I won't sugarcoat it. Investors are nuts. And now, they're nuttier than ever.

And not just on Wall Street. I mean you and me. We're all nuts, and I'll prove it.

If you liked it at $100 ...
You know the shtick. "If you liked Corning (NYSE:GLW) at $109, you gotta love it at $53." That was New Year's Day 2001. Two years later, you were down another 94% to a few bucks and change. And Corning wasn't alone.

As you'll see in the table below, the same thing happened to CMGI (which later changed its name to ModusLink (NASDAQ:MLNK)) and Ciena (NASDAQ:CIEN), among others. Could something similar happen today? Sure. Will it happen today? Who knows?

Either way, we'd be nuts to ignore the lessons we learned from the last market crash, right? Not so fast. Here's why I'm getting greedy instead.

You probably should own stocks
I have to own stocks. I'm about as likely to switch to bonds and gold as I am to take up competitive bridge -- at least for the next 20 years or so. And here's the catch for folks like us: If we want to own stocks, we have to buy stocks. In other words, to be a stock investor, you have to be a "net buyer" of stocks over time. It's that simple.

Of course, we could sit this market out and wait for better days. But what exactly are we waiting for? We can't know whether prices have bottomed, but we do know that stocks are a lot cheaper now than they've been in years. Also, we know that the long-term trend for stocks is higher, as hard as it is to believe in times like these.

How to catch a falling knife
OK, it's time we looked at that table. But before we do, I warn you -- it's scary. Scary enough to prevent you from having gotten burned in 2001? Sure, but it's even scarier for another reason.



Jan. 2001

Subsequent Fall to Bottom













Time Warner (NYSE:TWX)




Prices are split-adjusted.

You read that right. Even after their stomach-turning initial plunges, every one of those stocks fell an additional 70% to 96% between January 2001 and their respective bottoms somewhere in 2002 or early 2003. I told you it was grim.

Now it gets really scary
If you could have looked into the future and glimpsed that table in March 2000, it might have spared you some pain. But what about when the market plunged 39% in 12 days back in October 1987? Or when stocks "cratered" in 1991 ... or the dozens of other times stocks pulled back 20% or more?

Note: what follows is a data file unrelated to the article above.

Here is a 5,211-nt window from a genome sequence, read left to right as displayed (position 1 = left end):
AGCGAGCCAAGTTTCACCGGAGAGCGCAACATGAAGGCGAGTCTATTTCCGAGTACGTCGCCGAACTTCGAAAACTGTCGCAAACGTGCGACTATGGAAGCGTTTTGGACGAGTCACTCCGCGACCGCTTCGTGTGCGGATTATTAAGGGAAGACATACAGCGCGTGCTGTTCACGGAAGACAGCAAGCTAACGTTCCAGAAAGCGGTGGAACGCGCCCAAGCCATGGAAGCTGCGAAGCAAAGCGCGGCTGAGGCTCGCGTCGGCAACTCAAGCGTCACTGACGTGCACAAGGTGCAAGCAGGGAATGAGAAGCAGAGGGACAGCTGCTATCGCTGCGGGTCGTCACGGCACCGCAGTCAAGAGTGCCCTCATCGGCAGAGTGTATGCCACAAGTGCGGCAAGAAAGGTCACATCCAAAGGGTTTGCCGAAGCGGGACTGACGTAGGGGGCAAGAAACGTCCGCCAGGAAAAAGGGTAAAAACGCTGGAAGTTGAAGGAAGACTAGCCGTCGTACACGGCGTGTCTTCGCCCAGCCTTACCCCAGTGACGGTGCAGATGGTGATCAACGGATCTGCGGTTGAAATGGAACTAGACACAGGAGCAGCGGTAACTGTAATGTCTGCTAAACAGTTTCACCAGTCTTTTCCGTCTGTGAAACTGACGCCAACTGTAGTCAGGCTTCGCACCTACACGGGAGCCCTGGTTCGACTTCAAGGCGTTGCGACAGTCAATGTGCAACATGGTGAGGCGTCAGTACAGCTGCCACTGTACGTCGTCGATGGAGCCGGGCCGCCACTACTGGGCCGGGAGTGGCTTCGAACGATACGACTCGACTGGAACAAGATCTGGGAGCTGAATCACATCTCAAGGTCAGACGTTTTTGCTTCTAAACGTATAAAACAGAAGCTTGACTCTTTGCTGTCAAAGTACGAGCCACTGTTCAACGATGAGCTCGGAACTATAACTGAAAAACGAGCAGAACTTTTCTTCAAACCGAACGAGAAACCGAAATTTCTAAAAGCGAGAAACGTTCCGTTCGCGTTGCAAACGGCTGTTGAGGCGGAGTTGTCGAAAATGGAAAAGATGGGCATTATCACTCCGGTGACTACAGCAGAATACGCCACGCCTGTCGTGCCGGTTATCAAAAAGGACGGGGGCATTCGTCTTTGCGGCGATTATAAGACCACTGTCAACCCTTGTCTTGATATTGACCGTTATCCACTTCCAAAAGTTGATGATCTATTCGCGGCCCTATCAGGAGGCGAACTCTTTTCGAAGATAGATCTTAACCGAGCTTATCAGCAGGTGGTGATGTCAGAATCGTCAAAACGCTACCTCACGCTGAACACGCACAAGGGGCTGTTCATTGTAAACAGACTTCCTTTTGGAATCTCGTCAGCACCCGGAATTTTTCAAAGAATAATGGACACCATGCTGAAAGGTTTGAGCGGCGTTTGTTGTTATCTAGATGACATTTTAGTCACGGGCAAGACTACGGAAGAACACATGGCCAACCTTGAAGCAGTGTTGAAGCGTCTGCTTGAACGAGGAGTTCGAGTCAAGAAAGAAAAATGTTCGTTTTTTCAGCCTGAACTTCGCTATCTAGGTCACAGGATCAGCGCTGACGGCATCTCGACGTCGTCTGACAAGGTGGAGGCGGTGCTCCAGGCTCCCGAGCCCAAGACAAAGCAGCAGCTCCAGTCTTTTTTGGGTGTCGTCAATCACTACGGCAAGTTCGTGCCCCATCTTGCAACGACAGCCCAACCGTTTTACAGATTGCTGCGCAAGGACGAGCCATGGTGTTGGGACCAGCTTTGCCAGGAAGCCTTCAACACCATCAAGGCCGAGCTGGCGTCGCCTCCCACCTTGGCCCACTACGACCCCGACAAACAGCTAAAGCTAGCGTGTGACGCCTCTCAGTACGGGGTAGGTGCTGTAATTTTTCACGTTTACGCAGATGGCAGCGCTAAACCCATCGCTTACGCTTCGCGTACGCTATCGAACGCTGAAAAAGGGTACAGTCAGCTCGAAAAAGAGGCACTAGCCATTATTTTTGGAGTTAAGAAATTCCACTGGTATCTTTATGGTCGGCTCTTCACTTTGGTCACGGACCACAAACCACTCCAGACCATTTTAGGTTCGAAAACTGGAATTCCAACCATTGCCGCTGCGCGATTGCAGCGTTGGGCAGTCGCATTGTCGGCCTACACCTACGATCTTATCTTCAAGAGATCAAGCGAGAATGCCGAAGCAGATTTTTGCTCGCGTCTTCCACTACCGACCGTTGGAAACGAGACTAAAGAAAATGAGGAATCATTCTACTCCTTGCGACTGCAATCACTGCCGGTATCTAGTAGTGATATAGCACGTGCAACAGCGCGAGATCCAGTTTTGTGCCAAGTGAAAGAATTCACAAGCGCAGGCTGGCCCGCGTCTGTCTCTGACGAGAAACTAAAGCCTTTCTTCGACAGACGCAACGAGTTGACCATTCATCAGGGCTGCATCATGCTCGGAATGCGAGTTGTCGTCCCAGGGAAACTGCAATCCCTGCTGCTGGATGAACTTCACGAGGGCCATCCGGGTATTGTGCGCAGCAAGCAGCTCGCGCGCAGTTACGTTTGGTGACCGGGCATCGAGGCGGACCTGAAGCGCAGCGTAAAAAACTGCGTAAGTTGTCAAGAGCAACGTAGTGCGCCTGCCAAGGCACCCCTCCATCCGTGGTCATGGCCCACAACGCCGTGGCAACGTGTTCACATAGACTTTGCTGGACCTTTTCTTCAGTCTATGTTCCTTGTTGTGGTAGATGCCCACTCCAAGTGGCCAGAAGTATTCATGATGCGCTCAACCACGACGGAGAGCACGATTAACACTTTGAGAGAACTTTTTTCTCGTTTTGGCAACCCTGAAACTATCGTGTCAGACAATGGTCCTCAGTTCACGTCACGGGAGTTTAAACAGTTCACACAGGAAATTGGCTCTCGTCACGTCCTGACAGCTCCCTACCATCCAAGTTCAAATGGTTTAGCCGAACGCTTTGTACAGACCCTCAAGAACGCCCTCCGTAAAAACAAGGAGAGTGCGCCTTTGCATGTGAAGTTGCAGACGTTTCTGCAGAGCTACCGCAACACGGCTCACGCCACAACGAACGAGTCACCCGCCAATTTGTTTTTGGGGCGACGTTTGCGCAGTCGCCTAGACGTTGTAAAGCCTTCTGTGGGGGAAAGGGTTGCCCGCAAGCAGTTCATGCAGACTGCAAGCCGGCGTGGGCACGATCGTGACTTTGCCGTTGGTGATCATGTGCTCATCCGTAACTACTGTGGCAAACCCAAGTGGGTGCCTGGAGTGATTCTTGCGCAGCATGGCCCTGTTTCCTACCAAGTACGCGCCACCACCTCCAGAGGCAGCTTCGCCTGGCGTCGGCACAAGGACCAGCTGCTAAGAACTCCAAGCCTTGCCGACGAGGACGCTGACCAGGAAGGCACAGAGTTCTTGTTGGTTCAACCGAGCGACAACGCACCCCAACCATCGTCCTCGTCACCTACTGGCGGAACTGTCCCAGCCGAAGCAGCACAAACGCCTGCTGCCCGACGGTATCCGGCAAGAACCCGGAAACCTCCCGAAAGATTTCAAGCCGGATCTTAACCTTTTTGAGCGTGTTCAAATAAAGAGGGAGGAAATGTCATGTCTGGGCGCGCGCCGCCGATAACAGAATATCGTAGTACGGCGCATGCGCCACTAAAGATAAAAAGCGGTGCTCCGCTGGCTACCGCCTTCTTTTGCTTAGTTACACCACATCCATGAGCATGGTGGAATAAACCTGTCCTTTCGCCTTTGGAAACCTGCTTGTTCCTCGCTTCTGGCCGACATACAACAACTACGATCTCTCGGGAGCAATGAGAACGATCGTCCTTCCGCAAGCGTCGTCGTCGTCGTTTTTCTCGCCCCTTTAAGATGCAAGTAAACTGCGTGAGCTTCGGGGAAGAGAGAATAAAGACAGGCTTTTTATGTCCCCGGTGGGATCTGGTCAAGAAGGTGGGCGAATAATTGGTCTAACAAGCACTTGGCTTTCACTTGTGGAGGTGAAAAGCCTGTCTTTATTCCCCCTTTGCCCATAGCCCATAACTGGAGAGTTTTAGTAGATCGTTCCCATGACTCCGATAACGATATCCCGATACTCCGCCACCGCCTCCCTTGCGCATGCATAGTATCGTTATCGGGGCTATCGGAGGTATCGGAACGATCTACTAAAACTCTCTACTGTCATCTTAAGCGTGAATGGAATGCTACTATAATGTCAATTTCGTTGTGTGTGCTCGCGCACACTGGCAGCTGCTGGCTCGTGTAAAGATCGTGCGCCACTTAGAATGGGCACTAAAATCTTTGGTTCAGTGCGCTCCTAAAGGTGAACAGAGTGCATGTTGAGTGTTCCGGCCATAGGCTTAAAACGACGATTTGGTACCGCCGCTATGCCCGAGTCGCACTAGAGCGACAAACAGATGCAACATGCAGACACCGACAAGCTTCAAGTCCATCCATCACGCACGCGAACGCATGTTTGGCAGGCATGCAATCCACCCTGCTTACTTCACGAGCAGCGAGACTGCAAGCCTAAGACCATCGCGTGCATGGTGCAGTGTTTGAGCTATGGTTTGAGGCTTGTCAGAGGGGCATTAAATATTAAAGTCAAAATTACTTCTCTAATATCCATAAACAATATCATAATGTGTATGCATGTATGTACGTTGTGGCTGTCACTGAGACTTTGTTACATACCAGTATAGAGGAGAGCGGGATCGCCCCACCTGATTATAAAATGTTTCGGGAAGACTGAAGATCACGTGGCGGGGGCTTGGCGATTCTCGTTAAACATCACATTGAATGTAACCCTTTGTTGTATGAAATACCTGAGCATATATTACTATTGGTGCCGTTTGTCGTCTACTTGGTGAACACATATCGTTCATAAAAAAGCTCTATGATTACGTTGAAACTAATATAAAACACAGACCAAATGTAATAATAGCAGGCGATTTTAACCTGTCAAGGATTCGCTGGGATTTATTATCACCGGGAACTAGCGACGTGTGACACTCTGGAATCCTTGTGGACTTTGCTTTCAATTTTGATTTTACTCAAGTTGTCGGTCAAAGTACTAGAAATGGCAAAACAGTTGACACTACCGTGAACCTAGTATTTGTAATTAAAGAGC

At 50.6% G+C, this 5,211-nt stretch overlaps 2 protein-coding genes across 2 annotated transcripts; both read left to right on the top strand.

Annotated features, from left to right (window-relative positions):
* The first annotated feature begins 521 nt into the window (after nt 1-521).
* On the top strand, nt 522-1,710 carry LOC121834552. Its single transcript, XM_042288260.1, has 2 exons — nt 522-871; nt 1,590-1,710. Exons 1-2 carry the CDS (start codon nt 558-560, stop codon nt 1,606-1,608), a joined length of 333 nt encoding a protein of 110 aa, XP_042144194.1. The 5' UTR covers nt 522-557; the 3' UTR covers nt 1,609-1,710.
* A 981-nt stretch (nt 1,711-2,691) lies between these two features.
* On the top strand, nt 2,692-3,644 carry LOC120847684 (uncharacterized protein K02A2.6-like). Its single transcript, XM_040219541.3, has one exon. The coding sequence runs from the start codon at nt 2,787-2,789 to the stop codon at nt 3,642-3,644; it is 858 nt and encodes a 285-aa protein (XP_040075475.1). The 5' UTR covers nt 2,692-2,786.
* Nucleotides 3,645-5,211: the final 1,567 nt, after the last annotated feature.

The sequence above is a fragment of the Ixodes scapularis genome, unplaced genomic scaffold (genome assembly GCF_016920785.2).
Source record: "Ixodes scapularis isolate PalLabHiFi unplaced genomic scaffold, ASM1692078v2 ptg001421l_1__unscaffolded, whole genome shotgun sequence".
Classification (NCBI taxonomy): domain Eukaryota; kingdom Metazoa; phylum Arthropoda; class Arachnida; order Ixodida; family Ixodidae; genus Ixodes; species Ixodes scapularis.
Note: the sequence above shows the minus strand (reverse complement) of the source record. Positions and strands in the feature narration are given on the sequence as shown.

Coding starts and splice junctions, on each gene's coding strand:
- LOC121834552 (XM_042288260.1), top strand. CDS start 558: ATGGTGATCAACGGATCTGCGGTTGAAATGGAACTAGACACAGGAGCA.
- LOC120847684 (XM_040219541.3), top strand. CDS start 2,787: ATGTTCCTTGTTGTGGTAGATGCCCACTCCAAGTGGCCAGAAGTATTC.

You see where I'm going with this, right? Stock markets climb a "wall of worry." Forget for a moment that nobody knows exactly what that means. It sounds good, and somewhere in there is a valuable lesson. Namely, once you get spooked by a market like this and sell, it's hard to get unspooked.

That's why obsessing over that table I just showed you is dangerous. Not only would it have prevented you from picking up some terrific bargains during the sell-off, it could have kept you on the sidelines during the bull market that followed. If you ask me, that's worse than trying to catch a thousand falling knives.

So, where are we now?
I honestly don't know. The past few months have been brutal, especially in the financials. If you'd have told me a year ago that Bank of America (NYSE:BAC) and Wachovia (NYSE:WB) would be trading where they are now, I'd have said you were nuts.  

But this sure as heck isn't March 2000, or even January 2001. Remember, every stock in the table you just saw had run up tenfold before heading south. We didn't know for certain we were in a bubble then, but we did know that stocks, especially tech stocks, were way more expensive than they'd ever been before.

Is that the case today?
No way. Not even for the market-beating companies Bill Mann and Seth Jayson are sharing with members of their Motley Fool Hidden Gems newsletter service. Six of those picks are still up more than 100% since they found them. Yes, even after the recent sell-off, to which they were not immune. That includes one 250%-plus gainer.

Not long ago, in fact, just looking at the Hidden Gems scorecard had me kicking myself for missing the boat. That's what makes this such a rare opportunity. Over the past few months, even the best of these stocks have come in a bit and given us a second chance.

Legendary fund manager Marty Whitman calls it, "the opportunity of a lifetime." I couldn't agree more. I have my eye on the Hidden Gems scorecard top to bottom. But that doesn't mean stocks can't go still lower from here. A lot of folks think they will. Then again, a lot of folks always think stocks are going lower.

Finally, a word of caution
That table I showed you earlier is real. The lesson, however, isn't that you should avoid stocks. It's that you have to be selective and/or diversify. There's certainly no shame in buying a low-cost exchange-traded fund (ETF) -- I own a number of them myself. But what if you're looking to beat the market?

Well, here's something to think about. This month in Hidden Gems, Bill and Seth have their two new top picks, as usual. But they also rank their five favorite small-cap value stocks for new money. It's all spelled out for you right in the new issue and on the member website.

You can check it out, along with every past pick and all back issues right now, in about five minutes. The service is free for a whole month, and there's no pressure to subscribe. To see how easy it is to accept your free trial, click here.

This article was originally published July 19, 2006. It has been updated.

Fool writer Paul Elliott owns shares of Bank of America, which is an Income Investor pick. The Motley Fool is investors writing for investors.